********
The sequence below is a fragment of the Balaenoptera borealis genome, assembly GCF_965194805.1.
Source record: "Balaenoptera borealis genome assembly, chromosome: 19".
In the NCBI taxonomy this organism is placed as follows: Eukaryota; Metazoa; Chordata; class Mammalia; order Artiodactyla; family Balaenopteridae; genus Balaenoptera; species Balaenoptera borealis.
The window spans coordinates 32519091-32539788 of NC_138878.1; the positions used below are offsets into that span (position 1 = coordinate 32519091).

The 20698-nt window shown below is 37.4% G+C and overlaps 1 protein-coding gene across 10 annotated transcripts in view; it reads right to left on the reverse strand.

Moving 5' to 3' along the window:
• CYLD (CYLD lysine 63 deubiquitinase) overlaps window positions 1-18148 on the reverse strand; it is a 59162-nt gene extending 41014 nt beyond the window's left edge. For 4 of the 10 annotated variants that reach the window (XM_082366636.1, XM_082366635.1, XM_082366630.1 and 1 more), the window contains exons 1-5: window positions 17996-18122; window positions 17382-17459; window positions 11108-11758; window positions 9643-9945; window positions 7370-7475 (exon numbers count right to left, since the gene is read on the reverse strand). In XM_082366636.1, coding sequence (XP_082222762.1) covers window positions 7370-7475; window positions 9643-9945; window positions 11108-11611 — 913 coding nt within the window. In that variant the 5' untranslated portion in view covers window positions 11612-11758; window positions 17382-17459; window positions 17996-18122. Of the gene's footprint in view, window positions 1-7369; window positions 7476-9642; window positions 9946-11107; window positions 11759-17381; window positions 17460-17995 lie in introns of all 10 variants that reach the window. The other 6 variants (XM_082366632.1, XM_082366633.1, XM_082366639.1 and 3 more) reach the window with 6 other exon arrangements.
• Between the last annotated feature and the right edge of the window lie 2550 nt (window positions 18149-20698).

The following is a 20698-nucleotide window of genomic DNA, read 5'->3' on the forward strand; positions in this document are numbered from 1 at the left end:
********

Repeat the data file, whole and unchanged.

The sequence below is a fragment of the Balaenoptera borealis genome, assembly GCF_965194805.1.
Source record: "Balaenoptera borealis genome assembly, chromosome: 19".
In the NCBI taxonomy this organism is placed as follows: Eukaryota; Metazoa; Chordata; class Mammalia; order Artiodactyla; family Balaenopteridae; genus Balaenoptera; species Balaenoptera borealis.
The window spans coordinates 32519091-32539788 of NC_138878.1; the positions used below are offsets into that span (position 1 = coordinate 32519091).

The 20698-nt window shown below is 37.4% G+C and overlaps 1 protein-coding gene across 10 annotated transcripts in view; it reads right to left on the reverse strand.

Moving 5' to 3' along the window:
• CYLD (CYLD lysine 63 deubiquitinase) overlaps window positions 1-18148 on the reverse strand; it is a 59162-nt gene extending 41014 nt beyond the window's left edge. For 4 of the 10 annotated variants that reach the window (XM_082366636.1, XM_082366635.1, XM_082366630.1 and 1 more), the window contains exons 1-5: window positions 17996-18122; window positions 17382-17459; window positions 11108-11758; window positions 9643-9945; window positions 7370-7475 (exon numbers count right to left, since the gene is read on the reverse strand). In XM_082366636.1, coding sequence (XP_082222762.1) covers window positions 7370-7475; window positions 9643-9945; window positions 11108-11611 — 913 coding nt within the window. In that variant the 5' untranslated portion in view covers window positions 11612-11758; window positions 17382-17459; window positions 17996-18122. Of the gene's footprint in view, window positions 1-7369; window positions 7476-9642; window positions 9946-11107; window positions 11759-17381; window positions 17460-17995 lie in introns of all 10 variants that reach the window. The other 6 variants (XM_082366632.1, XM_082366633.1, XM_082366639.1 and 3 more) reach the window with 6 other exon arrangements.
• Between the last annotated feature and the right edge of the window lie 2550 nt (window positions 18149-20698).

The following is a 20698-nucleotide window of genomic DNA, read 5'->3' on the forward strand; positions in this document are numbered from 1 at the left end: